Wednesday, December 26, 2001

Myron "Pinky" Thompson.

Ex-trustee ‘Pinky’
Thompson dies at 77

He will be remembered for work
in health, education, social services
and preserving Hawaiian culture

More obituaries

By Treena Shapiro and Pat Omandam |

Former Bishop Estate trustee Myron "Pinky" Thompson, a leader in the native Hawaiian community for more than three decades, died last night in the Queen's Medical Center after a long battle with cancer.

He was 77.

Family spokeswoman Paula Akana said that Thompson will be remembered for his work in health, education, social services and preserving Hawaiian culture.

In 1975, Thompson created a statewide healthcare system for native Hawaiians and helped start Alu Like, Inc., to obtain federal funding for native Hawaiians in job training, health, housing, education and native rights.

Alu Like co-founder Winona Ellis Rubin said more than 100,000 Hawaiians have benefited from the services.

"Pinky was an extraordinary individual whose intent was to help improve conditions for all people and especially native Hawaiians and he made a tremendous difference in his lifetime," Rubin said.

Thompson also served as president of the Polynesian Voyaging Society and his son Nainoa was a master navigator on the voyaging canoe Hokulea.

As a Bishop Estate trustee, Thompson was instrumental in developing early education programs and improving the Kamehameha Schools outreach programs in the Department of Education and the community.

"It's a sad day," said Office of Hawaiian Affairs chairman Clayton Hee, who got to know Thompson in 1991, when both served on the board of a native Hawaiian culture and arts program.

Hee said Thompson was one of the prime movers to establish federal legislation to continue native culture and arts for the people of Hawaii.

Thompson's focus on early education programs through Kamehameha Schools was revolutionary for the time and left an enduring legacy, Hee said.

"That's by far his biggest contribution, because it's a gift that will live on and will not only benefit that Hawaiian child but will benefit society," said Hee, a former teacher.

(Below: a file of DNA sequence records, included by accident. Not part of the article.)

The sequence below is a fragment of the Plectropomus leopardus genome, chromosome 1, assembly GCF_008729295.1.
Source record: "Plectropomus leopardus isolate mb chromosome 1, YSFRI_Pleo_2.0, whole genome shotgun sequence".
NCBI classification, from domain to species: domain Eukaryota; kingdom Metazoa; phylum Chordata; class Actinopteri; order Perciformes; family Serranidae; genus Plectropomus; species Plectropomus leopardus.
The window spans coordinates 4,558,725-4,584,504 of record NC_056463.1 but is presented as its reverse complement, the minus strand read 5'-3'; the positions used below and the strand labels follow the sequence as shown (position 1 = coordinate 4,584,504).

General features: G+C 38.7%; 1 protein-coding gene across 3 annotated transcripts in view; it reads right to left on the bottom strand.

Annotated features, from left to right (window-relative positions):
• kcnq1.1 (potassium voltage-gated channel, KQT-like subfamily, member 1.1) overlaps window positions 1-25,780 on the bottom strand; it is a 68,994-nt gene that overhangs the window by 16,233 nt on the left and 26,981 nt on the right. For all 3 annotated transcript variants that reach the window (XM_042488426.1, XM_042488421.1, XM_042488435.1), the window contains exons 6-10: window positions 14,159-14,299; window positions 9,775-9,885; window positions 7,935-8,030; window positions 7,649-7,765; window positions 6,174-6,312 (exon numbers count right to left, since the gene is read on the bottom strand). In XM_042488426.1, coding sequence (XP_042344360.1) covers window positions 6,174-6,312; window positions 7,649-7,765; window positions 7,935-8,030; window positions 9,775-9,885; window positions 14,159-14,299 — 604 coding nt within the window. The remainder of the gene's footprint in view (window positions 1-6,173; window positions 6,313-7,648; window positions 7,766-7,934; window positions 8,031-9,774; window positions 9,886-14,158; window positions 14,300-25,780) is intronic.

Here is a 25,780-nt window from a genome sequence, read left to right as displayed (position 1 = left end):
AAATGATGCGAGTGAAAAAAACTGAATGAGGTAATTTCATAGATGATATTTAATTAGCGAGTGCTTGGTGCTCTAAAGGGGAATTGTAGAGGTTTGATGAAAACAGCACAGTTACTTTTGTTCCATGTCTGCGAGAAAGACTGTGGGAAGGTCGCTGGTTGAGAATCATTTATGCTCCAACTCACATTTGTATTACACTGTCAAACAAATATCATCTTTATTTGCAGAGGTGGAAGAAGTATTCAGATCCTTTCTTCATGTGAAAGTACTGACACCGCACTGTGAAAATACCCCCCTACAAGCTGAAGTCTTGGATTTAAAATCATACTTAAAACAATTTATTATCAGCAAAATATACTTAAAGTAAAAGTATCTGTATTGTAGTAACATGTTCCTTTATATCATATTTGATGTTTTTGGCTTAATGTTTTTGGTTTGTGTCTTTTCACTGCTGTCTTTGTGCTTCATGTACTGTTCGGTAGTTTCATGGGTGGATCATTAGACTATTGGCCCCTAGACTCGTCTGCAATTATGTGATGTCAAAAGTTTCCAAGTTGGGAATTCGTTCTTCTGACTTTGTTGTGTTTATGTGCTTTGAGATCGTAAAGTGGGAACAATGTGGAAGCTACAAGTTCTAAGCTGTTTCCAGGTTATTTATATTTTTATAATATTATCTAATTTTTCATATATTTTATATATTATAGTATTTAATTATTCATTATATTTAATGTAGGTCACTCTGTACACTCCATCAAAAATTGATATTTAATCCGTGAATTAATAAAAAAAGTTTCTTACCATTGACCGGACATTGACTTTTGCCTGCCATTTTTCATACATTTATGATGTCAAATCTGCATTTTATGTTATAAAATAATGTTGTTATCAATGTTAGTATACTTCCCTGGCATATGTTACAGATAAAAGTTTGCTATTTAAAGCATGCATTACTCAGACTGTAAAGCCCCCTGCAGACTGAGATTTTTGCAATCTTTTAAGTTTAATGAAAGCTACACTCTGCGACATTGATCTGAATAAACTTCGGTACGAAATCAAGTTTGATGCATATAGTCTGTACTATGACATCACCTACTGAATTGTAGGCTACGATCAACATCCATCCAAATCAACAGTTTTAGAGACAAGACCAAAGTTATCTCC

"He was the ultimate social worker. He knew that children needed help during those very early years," said Beadie Dawson, Thompson's public information officer when he was executive director of the state Department of Social Services and Housing in the early 1970s.

Thompson earned a bachelor's degree in sociology from Colby College in Maine and his master's degree in social work from the University of Hawaii at Manoa.

"He was very open, very honest and had a way of dealing with people where this honesty always shone through," Dawson said.

"He was never afraid to admit mistakes the state had made or personnel had made. He was totally up front. (Reporters) knew they could always go to him and get straight stories."

Former Gov. George Ariyoshi remembered Thompson as a trusted administrator for Gov. John A. Burns in the late 1960s. Burns "was always going to Pinky to ask about Hawaiian issues and community needs," Ariyoshi said.

From 1962 to 1967, Thompson was executive director of the Queen Liliuokalani Trust. He also worked as director of the Salvation Army Child Welfare Service and served as the first chairman of the State Land Use Commission.

Dawson said she had met Thompson when they were both at Punahou School. "He was a big football star and I was a lowly little school kid."

Long-time friend Roy Benham said he had known Thompson practically all his life -- through Kamehameha Schools, canoe paddling and the Polynesian Voyaging Society.

As immediate past president of the Kamehameha Schools Alumni Association, Thompson was responsible for many of the federal grants Kamehameha received, because of his willingness to travel to Washington to work with Congress, Benham said.

The two had also paddled together, Benham said, although he refused to join Thompson in the "makule" crew for older paddlers. "Grandpas and everyone would paddle with that one. He always looked good in the makule crew," Benham said.

As Gov. Ben Cayetano reflected recently on Hawaii's political history, he cited Thompson as one those toughened by war who made a difference in the islands.

During the invasion of Normandy, Thompson was shot in the head by a German sniper and was put with the wounded expected to die while medics concentrated on those they felt they could save, Cayetano said.

A group of Thompson's friends insisted, however, that doctors try to save him.

"And you know, he survived and when he came back, he helped to build a better Hawaii," Cayetano said.

Thompson is survived by wife Laura Thompson, daughter Lita, sons Myron and Nainoa, sister Kamaoli Miyamoto and brother Henry.

Services are pending.

The Associated Press contributed to this story.

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